Sociology GCSE Crime and Deviance

GCSE Sociology

Crime and Deviance

Key terms:

Agents/agencies of social control – These are institutions which influence and control the behaviour of people in mainstream society and enforce norms and values. These can be split into formal: police, government, court system, prisons; and informal: media, education, our families, religion etc.

Anomie – the theory that people in the lower working class turn to crime because of frustration with their social status, lack of opportunities, and inability to acquire material possessions legally.

Antisocial behaviour – behaviour/actions that is deemed to be below the norms and values of society, eg. Rowdiness, being drunk and disorderly; violence towards other people.

Chivalry thesis – the theory that women are less likely to be prosecuted than men, or will be treat by police/judges more leniently because women are believed to be less likely to commit crimes. This theory potentially explains why women are underrepresented in crime statistics.

Community service – a punishment given for less serious offences in which the offender does a fixed number of hours helping out in the local area, as a way of repaying the community.

Computer crime – this covers any crime which involves the use of a computer, for example, credit card fraud, which can be carried out online, or illegal downloads. Due to the difficulty in monitoring computers and network exchanges, this type of crime is not often shown in crime statistics.

Conformity – when an individual or group accepts and obeys the norms of mainstream society, ie is not deviant. Conformity is encouraged by peer groups and other social agents such as the media and education.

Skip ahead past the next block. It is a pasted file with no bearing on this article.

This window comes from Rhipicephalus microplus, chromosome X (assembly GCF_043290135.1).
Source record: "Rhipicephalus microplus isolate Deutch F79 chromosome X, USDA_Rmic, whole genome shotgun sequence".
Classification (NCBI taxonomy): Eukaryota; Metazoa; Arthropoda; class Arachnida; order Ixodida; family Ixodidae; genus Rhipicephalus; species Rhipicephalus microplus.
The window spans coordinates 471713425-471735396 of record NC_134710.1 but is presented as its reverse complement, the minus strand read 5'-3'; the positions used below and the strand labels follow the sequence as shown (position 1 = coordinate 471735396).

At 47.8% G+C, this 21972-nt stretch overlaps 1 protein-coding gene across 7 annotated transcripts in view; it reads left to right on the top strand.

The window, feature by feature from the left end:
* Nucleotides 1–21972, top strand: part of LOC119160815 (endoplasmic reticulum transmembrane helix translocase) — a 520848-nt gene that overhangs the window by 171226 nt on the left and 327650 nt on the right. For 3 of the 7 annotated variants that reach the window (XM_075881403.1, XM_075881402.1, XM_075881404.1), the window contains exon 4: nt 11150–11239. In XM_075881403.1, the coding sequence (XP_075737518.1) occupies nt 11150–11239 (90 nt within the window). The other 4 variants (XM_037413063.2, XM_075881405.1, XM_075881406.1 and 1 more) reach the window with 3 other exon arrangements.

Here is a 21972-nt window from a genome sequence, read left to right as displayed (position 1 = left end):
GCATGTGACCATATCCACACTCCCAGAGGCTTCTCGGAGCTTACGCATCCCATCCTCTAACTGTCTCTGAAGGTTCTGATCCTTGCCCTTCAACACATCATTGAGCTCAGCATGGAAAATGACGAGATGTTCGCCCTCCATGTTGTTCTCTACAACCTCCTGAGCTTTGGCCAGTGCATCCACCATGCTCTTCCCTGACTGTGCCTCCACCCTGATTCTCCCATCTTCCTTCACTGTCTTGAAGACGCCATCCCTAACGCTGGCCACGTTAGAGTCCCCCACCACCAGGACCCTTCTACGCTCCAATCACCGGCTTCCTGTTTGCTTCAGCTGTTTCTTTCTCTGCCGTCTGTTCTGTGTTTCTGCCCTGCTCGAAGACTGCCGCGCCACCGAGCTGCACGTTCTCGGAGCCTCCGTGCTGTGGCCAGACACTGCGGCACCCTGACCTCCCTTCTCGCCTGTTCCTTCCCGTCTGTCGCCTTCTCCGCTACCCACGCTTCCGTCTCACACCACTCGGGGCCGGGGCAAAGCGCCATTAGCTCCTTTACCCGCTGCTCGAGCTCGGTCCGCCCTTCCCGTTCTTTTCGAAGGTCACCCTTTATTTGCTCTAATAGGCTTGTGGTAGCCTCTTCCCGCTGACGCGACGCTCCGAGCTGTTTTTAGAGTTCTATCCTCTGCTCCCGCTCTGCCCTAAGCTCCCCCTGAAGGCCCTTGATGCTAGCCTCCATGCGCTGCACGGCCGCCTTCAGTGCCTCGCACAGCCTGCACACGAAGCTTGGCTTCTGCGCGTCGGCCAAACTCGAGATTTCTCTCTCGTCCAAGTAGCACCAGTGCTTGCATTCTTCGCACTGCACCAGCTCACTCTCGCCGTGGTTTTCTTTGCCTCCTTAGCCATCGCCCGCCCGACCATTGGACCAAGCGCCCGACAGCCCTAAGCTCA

Corporate crime – crime which is committed by companies or individuals within companies. For example, a company might sell electrical products which haven’t fully undergone testing, which endangers the consumer. Or, individuals within a company might commit crimes such as claiming extra expenses or taking work supplies.

Crime rate – the statistical amount of crime in a community/local area, which can be measured and compared against other communities.

Dark figure – the crimes which are not recorded or included in official crime statistics, making them unreliable. These crimes may not be included because; the victim may not have identified it as a crime, the victim chose not to report it, the police chose not to record it or there was no real victim of the crime.

Data protection – The Data Protection Act in 1998:

-Data must only be used for the purpose that it was collected for.

-Data must not be given to other parties without the permission of the individual it was about.

-People have the right to access information which is about them.

Deviance – behaving in a way that rejects norms and values of mainstream society, according to the time, culture, place and role that the individual is in, for example being naked in public.

Formal and informal social control – formal social control involves institutions such as the police, government and courts system, and

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slahr151

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Really good and helpful i say 10/10